Budget
Budget Guidelines
Budget
2008/09
2008/09
2009/10
2009/10
Cluster I
48%
47%
-1.0%
51%
47%
-4.2%
Cluster II
34%
37%
3.0%
29%
37%
7.8%
Cluster III
18%
16%
-2.0%
20%
16%
-3.5%
CHANGE
CHANGE
BG 05/06-
07/08
2005/06
2006/07
2007/08
2008/09
2007/08
2008/09
2009/10
2008/09
2009/10
2010/11
2009/10
2010/11
2011/12
Cluster I
39
43
49
48
42
43
41
48
50
51
51.2
54.6
53.4
Cluster II
43
35
30
31
41
37
39
34
33
31
29.2
29.3
30.4
Cluster III
18
22
21
21
17
20
20
18
17
18
19.5
16.1
16.1
BG 06/07-08/09
BG 07/08-09/10
BG 08/09-10/11
BG 09/10-11/12
Cluster I : Growth of the economy and reduction in economic poverty

Cluster II : Improvement of quality of life and social being

Cluster III : Governance and Accountability

Budget Management





30


Neither the Clusters nor the sectors have a good idea of what the
resource envelop for the year is going to be as can be seen in the
data for FY 2008/09.





Budget Management





31

Budget Management


Issues
such as equity in
allocations are still to be resolved.





32

Budget Management

Councils
Total income
Expenditure
Over Expenditure
Percent
1
Korogwe DC
2,176,209,944
8,881,438,011
-6,705,228,067
-308%
2
Babati DC
3,830,231,205
8,409,075,599
-4,578,844,394
-120%
3
Musoma MC
4,187,727,128
5,555,049,627
-1,367,322,499
-33%
4
Mwanza CC
15,895,983,168
20,836,067,909
-4,940,084,741
-31%
5
Kahama DC
12,857,829,603
15,223,263,427
-2,365,433,824
-18%
6
Namtumbo
5,739,376,273
6,784,355,261
-1,044,978,988
-18%
7
Kisarawe DC
5,434,607,167
6,214,030,274
-779,423,107
-14%
8
Manyoni DC
6,028,513,315
6,643,128,122
-614,614,807
-10%
9
Njombe DC
12,058,296,985
13,037,126,470
-978,829,485
-8%
10
Chunya DC
7,534,647,492
8,089,627,771
-554,980,279
-7%
11
Rungwe DC
11,665,412,324
12,411,491,814
-746,079,490
-6%
12
Singida DC
11,239,204,271
11,873,705,220
-634,500,949
-6%
13
Singida MC
5,070,528,928
5,266,690,444
-196,161,516
-4%
14
Kilombero DC
9,160,258,548
9,500,886,848
-340,628,300
-4%
15
Ngorongoro D/C
4,317,248,683
4,458,613,253
-141,364,570
-3%
16
Monduli D/C
6,043,899,619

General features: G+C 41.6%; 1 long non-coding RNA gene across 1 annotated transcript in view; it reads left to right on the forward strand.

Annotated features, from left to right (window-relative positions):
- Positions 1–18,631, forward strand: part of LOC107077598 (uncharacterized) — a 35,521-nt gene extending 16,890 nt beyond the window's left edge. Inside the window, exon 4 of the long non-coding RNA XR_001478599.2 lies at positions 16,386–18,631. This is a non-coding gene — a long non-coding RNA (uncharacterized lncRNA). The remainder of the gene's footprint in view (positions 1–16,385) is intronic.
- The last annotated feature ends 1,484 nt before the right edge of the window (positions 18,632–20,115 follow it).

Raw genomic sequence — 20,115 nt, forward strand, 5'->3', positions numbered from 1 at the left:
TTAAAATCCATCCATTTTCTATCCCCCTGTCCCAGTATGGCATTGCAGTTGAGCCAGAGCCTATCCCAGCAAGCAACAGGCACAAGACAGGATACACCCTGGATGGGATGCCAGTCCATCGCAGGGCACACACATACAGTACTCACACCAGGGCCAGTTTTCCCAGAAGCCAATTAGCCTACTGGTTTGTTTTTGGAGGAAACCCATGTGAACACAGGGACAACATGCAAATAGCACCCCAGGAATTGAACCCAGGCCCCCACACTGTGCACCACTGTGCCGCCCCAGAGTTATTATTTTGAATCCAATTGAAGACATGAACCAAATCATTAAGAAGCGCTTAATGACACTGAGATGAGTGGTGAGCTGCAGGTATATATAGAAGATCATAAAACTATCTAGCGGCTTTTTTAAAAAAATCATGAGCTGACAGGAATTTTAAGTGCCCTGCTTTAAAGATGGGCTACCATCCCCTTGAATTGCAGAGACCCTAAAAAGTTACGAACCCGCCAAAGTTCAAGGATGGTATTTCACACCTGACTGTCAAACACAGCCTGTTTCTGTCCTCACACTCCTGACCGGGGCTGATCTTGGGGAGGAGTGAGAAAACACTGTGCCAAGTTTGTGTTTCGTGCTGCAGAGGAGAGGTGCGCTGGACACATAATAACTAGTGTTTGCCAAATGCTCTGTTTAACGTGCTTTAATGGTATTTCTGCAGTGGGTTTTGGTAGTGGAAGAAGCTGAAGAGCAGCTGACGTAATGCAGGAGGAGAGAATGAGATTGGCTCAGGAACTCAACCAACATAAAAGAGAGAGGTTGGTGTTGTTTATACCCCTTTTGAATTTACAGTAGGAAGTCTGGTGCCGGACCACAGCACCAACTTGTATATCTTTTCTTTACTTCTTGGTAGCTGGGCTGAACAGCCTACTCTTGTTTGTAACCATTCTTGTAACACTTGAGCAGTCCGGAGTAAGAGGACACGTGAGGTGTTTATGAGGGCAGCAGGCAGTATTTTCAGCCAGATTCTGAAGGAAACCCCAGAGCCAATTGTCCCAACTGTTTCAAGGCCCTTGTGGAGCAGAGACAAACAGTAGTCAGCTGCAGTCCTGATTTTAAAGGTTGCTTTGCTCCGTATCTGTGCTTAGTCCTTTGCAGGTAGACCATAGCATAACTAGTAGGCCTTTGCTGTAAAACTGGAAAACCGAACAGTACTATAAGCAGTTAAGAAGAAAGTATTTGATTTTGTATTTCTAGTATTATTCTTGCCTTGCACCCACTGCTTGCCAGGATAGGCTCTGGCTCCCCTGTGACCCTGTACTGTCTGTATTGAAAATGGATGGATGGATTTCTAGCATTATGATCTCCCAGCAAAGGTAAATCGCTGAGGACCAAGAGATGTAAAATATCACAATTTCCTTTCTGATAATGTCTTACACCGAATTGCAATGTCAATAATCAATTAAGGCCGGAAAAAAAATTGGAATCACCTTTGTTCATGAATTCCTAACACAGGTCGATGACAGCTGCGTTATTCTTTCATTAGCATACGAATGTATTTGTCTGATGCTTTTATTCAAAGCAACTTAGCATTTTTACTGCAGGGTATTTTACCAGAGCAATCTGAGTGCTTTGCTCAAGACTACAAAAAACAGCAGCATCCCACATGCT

6,231,915,835
-188,016,216
-3%
17
Iramba DC
11,585,071,712
11,896,986,217
-311,914,505
-3%
18
Makete DC
4,771,909,635
4,894,072,274
-122,162,639
-3%
19
Mbozi DC
18,540,992,088
18,992,710,874
-451,718,786
-2%
20
Kishapu DC
5,278,948,882
5,380,187,570
-101,238,688
-2%
21
Mafia DC
4,308,722,829
4,386,954,865
-78,232,036
-2%
22
Meatu DC
7,074,491,676
7,138,110,471
-63,618,795
-1%
23
Ileje DC
4,887,172,803
4,924,467,573
-37,294,770
-1%
24
Rombo DC
11,654,523,101
11,729,874,336
-75,351,235
-1%
25
Kilindi DC
3,920,507,191
3,945,460,867
-24,953,676
-1%
26
Hai DC
12,098,616,526
12,159,320,542
-60,704,016
-1%
27
Muleba DC
12,426,143,140
12,466,114,780
-39,971,640
0%
28
Mufindi DC
13,202,835,411
13,228,537,435
-25,702,024
0%
Total
232,989,909,647
260,559,263,689
-27,569,354,042
-12%

Carry
forward of unspent balances
in LGA’s defeats the very
purpose of effective budget management.





33


CAG’s Report for 07/08 states:



For
a number of years I have noted huge sums of development
funds remaining unspent at the end of the year.
The
same were
not
rebudgeted

in the subsequent year.
This
defeats the logic of
preparation and approving of the Council’s budget.



Budget Management

S/N
Name of Council
Audit Findings
1.
Singida Municipal Council

Overspent for some items up to 676% • Under expenditure ranging
from 44% to 100% • Huge variances between approved budget actual
expenditure • Deficit of Shs.196,161,516
2.
Mbalali District Council
Amount spent over and above Council’s approved budget

Shs.16,681,413
3.
Rungwe District Council
Expenditure spent over and above the Council’s budget estimates
4.
Morogoro District Council
Poor budget performance huge variances with the is items ranging
from 36% to 8,155% above permitted
5.
Tabora District Council

Spent of Shs.44,187,780 without a budgetary provisions • Items
overspent ranging from 13% to 100%
6.
Tunduru District Council
Expenditure made without budget provision Sh.47,760,267 contrary to
Sect. 43 of LGFA 1982.
7.
Masasi DC
Existence of expenditure items which have incurred expenditure over
and above the approved budgetary provisions up to Shs.163,587,579




34


Service delivery will improve if resources are delivered in a
predictable manner, are used effectively and efficiently and there is
improved monitoring and oversight.



We need to work together to ensure that there are visible
improvements in:



Integrated Financial Management System



Cash Management



Fund Flows



Reporting



Budget Management



Summary





35


Thank You